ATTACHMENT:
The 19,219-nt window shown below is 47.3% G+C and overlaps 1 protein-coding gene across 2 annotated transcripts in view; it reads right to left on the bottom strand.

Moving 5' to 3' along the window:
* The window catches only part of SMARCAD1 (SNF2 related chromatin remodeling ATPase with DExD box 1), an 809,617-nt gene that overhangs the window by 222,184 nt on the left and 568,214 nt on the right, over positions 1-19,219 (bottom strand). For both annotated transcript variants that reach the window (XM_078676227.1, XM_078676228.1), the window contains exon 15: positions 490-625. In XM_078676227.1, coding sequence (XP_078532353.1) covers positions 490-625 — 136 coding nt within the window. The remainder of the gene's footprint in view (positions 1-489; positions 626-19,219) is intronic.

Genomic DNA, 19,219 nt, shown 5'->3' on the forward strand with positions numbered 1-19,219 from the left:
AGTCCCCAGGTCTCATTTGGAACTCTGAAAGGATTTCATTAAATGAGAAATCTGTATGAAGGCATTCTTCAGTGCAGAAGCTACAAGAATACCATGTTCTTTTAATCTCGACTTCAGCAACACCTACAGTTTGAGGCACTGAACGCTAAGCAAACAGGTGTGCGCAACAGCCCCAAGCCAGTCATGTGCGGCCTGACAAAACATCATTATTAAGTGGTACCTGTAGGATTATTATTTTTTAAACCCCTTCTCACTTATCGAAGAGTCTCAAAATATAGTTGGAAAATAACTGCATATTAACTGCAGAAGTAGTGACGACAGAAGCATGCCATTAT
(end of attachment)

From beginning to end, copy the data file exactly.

The 19,219-nt window shown below is 47.3% G+C and overlaps 1 protein-coding gene across 2 annotated transcripts in view; it reads right to left on the bottom strand.

Moving 5' to 3' along the window:
* The window catches only part of SMARCAD1 (SNF2 related chromatin remodeling ATPase with DExD box 1), an 809,617-nt gene that overhangs the window by 222,184 nt on the left and 568,214 nt on the right, over positions 1-19,219 (bottom strand). For both annotated transcript variants that reach the window (XM_078676227.1, XM_078676228.1), the window contains exon 15: positions 490-625. In XM_078676227.1, coding sequence (XP_078532353.1) covers positions 490-625 — 136 coding nt within the window. The remainder of the gene's footprint in view (positions 1-489; positions 626-19,219) is intronic.

Genomic DNA, 19,219 nt, shown 5'->3' on the forward strand with positions numbered 1-19,219 from the left:
AGTCCCCAGGTCTCATTTGGAACTCTGAAAGGATTTCATTAAATGAGAAATCTGTATGAAGGCATTCTTCAGTGCAGAAGCTACAAGAATACCATGTTCTTTTAATCTCGACTTCAGCAACACCTACAGTTTGAGGCACTGAACGCTAAGCAAACAGGTGTGCGCAACAGCCCCAAGCCAGTCATGTGCGGCCTGACAAAACATCATTATTAAGTGGTACCTGTAGGATTATTATTTTTTAAACCCCTTCTCACTTATCGAAGAGTCTCAAAATATAGTTGGAAAATAACTGCATATTAACTGCAGAAGTAGTGACGACAGAAGCATGCCATTAT